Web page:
This calculator will tell you how much you should be eating, overall. But in terms of your macro split (protein/carbs/fat), find what works for you and what you enjoy eating, within reason. MyFitnessPal and LoseIt are popular apps for tracking macros (don’t use their “weight loss” recommendations, just input your calorie/macro goals and tell them you want to maintain weight and they’ll leave you alone). And we’ll get to this more in a minute, but eat some carbs, for God’s sake.
Before a workout, it’s fine to eat, as long as you won’t get sick or slow yourself down. Many people eat something like a banana with peanut butter or a granola bar. Don’t work out starving, probably, but also don’t be starving in general. There’s nothing in particular you need to eat.
In terms of eating after or during a workout — from a practical standpoint, I don’t usually eat for a couple hours before I go to the gym because I don’t like the feeling of working out full (sometimes I have a small 200ish-calorie snack in there). Between that and the time I spend working out and getting home, I’d be going four hours without eating, which is kind of a long time! That may be part of the reason you see people drinking protein in the gym; protein shakes are also easier to stomach when drunk slowly, for some people, so rather than trying to pound it after; they’re spreading it out a bit.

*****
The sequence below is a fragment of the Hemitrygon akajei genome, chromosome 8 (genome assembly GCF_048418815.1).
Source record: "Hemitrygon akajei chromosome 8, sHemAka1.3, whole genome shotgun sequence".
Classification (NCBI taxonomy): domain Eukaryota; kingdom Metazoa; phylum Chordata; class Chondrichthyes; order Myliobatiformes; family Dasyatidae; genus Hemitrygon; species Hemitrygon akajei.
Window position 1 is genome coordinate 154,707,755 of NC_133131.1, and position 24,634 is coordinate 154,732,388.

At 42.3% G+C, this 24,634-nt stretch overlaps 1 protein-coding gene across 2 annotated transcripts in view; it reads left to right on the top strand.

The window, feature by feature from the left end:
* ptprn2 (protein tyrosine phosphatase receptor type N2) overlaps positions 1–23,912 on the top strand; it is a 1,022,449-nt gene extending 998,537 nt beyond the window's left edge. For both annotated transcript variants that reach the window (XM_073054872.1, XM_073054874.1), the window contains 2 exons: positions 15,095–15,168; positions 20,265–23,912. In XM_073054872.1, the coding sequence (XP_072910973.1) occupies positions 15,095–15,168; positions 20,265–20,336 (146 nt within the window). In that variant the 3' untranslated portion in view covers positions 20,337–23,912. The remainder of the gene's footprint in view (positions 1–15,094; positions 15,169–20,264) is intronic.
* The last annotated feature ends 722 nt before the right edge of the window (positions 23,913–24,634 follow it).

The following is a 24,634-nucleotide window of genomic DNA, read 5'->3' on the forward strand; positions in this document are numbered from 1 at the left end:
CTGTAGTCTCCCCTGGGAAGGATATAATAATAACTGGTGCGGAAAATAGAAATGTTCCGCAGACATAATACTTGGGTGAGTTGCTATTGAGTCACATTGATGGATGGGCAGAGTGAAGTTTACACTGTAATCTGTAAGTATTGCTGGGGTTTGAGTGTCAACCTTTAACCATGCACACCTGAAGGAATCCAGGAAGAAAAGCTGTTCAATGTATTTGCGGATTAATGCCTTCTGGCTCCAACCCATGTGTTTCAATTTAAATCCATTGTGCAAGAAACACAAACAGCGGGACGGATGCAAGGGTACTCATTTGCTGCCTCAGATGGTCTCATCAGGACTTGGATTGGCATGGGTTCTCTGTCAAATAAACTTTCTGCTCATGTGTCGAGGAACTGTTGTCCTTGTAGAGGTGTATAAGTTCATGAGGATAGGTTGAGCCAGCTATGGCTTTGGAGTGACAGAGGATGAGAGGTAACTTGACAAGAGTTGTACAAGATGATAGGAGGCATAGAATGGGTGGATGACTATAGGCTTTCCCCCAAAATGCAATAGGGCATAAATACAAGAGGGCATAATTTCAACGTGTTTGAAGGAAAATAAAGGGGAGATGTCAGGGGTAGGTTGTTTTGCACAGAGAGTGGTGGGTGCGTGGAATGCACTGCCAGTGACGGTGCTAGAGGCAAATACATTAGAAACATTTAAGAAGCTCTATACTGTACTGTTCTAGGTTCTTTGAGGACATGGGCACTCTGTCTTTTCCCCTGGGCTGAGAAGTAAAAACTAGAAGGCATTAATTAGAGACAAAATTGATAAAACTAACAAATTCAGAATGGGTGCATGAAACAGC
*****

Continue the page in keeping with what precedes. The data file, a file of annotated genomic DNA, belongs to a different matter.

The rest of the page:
Some studies suggest there is a “recovery window” of 30 minutes to an hour following a workout where it helps to consume some protein (around 20 grams), but the link is not overwhelmingly strong. But let’s also not put all the attention on protein — the American College of Sports Medicine also suggests it’s optimal to eat carbs in the hours following a hard workout, too. This may also be why you see people drinking beverages during working out; it’s not just for hydration or protein. A Gatorade during your hour-long workout won’t be absorbed straight away, and it goes toward your carb count. Time in the gym can just be a good opportunity to multi-task.
On a personal note, in the very short term after a workout, I get hit by a tsunami of exhaustion if I don’t have a couple servings of carbs within a couple of hours of a workout (I’ve started to do more workout beverages, too, which has helped a bit). Likewise, if my eating is out of whack and I don’t eat enough on workout days, I will be much more sore, stiff, and tired the next day. Therefore my anecdotal research shows contributes not just to making you not hungry, but your overall well-being and happiness. Who knew!!
More recent research suggests it doesn’t suuuper-matter when you eat what, as long as everything on balance and you’re eating enough within a 24-hour period. This video has a lot more info and details on the current state of research around this topic:
Generally speaking: eat a good meal after your workout, if at all possible; you probably need it.